Verses 3-9 In the due performance of the Levitical ordinances, the mysteries of the spiritual world are represented by corresponding natural objects; and future events are exhibited in these rites. Without this, the whole will seem unmeaning ceremonies. There is in these things a type of the sufferings of the Son of God, who was to be a sacrifice for the sins of the whole world? The burning body of an animal was but a faint representation of that everlasting misery, which we all have deserved; and which our blessed Lord bore in his body and in his soul, when he died under the load of our iniquities. Observe, 1. The beast to be offered must be without blemish. This signified the strength and purity that were in Christ, and the holy life that should be in his people. 2. The owner must offer it of his own free will. What is done in religion, so as to please God, must be done by love. Christ willingly offered himself for us. 3. It must be offered at the door of the tabernacle, where the brazen altar of burnt-offerings stood, which sanctified the gift: he must offer it at the door, as one unworthy to enter, and acknowledging that a sinner can have no communion with God, but by sacrifice. 4. The offerer must put his hand upon the head of his offering, signifying thereby, his desire and hope that it might be accepted from him, to make atonement for him. 5. The sacrifice was to be killed before the Lord, in an orderly manner, and to honour God. It signified also, that in Christians the flesh must be crucified with its corrupt affections and lust. 6. The priests were to sprinkle the blood upon the altar; for the blood being the life, that was it which made atonement. This signified the pacifying and purifying of our consciences, by the sprinkling of the blood of Jesus Christ upon them by faith. 7. The beast was to be divided into several pieces, and then to be burned upon the altar. The burning of the sacrifice signified the sharp sufferings of Christ, and the devout affections with which, as a holy fire, Christians must offer up themselves, their whole spirit, soul, and body, unto God. 8. This is said to be an offering of a sweet savour. As an act of obedience to a Divine command, and a type of Christ, this was well-pleasing to God; and the spiritual sacrifices of Christians ( 1 Peter. 2:5 )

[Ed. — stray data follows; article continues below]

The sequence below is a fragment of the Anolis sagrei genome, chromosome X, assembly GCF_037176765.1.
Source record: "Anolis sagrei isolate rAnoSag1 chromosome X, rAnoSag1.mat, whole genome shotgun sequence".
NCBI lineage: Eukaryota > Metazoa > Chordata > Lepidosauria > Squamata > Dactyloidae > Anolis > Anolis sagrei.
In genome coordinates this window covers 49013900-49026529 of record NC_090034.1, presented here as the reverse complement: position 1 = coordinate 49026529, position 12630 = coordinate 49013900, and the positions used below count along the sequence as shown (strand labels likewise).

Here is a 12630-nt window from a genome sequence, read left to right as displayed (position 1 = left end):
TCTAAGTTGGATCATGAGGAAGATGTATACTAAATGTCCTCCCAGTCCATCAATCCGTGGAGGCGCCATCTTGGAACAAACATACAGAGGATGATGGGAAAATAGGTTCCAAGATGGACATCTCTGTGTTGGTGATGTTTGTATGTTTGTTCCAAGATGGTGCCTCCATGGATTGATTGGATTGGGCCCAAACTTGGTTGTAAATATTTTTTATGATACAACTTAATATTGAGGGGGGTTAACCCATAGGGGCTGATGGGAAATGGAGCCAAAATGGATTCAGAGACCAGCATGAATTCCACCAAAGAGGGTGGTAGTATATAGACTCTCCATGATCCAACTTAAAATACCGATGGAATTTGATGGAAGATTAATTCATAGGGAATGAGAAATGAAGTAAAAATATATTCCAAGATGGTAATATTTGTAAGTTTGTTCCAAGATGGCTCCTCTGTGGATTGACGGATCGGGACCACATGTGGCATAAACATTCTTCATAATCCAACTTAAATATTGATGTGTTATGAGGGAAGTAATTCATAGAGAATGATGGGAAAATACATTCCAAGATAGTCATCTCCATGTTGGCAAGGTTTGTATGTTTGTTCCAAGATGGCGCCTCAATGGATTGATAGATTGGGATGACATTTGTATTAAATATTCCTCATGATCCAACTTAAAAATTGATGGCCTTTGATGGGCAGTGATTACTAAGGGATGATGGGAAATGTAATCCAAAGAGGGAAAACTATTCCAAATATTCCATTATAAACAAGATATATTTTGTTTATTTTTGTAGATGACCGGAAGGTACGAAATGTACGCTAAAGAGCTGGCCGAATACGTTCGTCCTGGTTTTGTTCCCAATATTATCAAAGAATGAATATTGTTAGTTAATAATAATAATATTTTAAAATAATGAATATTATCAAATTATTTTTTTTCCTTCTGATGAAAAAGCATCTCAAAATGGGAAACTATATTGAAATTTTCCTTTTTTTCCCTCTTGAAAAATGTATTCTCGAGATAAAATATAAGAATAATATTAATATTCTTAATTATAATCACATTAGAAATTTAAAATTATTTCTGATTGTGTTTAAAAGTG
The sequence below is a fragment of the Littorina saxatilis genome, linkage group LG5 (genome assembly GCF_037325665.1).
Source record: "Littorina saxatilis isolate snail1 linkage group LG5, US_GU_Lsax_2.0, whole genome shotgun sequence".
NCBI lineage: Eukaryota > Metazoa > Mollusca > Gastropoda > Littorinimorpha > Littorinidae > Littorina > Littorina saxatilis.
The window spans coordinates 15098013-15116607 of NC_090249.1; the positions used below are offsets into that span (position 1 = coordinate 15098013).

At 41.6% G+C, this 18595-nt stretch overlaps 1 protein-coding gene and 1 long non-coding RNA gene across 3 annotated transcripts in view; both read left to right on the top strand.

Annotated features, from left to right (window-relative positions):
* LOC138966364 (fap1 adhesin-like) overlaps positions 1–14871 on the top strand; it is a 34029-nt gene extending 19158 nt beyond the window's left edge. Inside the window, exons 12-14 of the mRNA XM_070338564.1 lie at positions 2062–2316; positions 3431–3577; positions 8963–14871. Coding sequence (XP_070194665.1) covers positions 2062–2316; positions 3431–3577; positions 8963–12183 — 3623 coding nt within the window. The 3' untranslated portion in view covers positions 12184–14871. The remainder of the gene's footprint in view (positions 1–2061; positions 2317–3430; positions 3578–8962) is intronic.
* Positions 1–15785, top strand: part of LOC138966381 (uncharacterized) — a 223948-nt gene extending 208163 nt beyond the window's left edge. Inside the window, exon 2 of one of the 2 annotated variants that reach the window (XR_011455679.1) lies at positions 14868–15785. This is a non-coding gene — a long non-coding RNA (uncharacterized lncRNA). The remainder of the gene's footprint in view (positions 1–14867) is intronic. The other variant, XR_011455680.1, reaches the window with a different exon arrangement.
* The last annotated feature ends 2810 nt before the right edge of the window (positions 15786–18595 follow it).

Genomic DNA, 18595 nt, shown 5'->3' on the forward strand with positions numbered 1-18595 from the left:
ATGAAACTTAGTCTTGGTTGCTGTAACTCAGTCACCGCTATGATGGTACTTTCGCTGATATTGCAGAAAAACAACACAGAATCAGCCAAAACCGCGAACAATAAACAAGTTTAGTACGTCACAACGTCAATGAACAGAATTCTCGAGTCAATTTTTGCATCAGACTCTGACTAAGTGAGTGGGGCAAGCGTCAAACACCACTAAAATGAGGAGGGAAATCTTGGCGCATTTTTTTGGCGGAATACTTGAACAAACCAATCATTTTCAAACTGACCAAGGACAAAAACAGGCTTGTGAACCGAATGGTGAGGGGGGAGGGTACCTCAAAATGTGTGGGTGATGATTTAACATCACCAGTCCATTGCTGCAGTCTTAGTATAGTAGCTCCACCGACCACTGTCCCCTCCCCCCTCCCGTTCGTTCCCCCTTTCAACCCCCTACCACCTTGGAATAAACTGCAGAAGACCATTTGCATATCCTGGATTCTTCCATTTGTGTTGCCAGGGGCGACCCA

Verses 10-17 Those who could not offer a bullock, were to bring a sheep or a goat; and those who were not able to do that, were accepted of God, if they brought a turtle-dove, or a pigeon. Those creatures were chosen for sacrifice which were mild, and gentle, and harmless; to show the innocence and meekness that were in Christ, and that should be in Christians. The offering of the poor was as typical of Christ's atonement as the more costly sacrifices, and expressed as fully repentance, faith, and devotedness to God. We have no excuse, if we refuse the pleasant and reasonable service now required. But we can no more offer the sacrifice of a broken heart, or of praise and thanksgiving, than an Israelite could offer a bullock or a goat, except as God hath first given to us. The more we do in the Lord's service, the greater are our obligations to him, for the will, for the ability, and opportunity. In many things God leaves us to fix what shall be spent in his service, whether of our time or our substance; yet where God's providence has put much into a man's power, scanty offerings will not be accepted, for they are not proper expressions of a willing mind. Let us be devoted in body and soul to his service, whatever he may call us to give, venture, do, or suffer for his sake.

Cross References 26

  • 1. Exodus 19:3; Exodus 25:22; Numbers 7:89
  • 2. Mark 7:11
  • 3. Leviticus 22:18
  • 4. Leviticus 6:8-13
  • 5. Exodus 12:5; Leviticus 22:20-24; Deuteronomy 15:21; Deuteronomy 17:1
  • 6. Leviticus 17:8, 9; Deut 12:5, 6, 11
  • 7. Ex 29:10, 15, 19; Leviticus 3:2, 8
  • 8. Exodus 29:33; Lev 4:20, 26, 31; 2 Chronicles 29:23, 24
  • 9. Ex 29:11, 16, 20
  • 10. Leviticus 17:11
  • 11. Leviticus 1:11; Leviticus 3:2, 8, 13; Hebrews 12:24; 1 Peter 1:2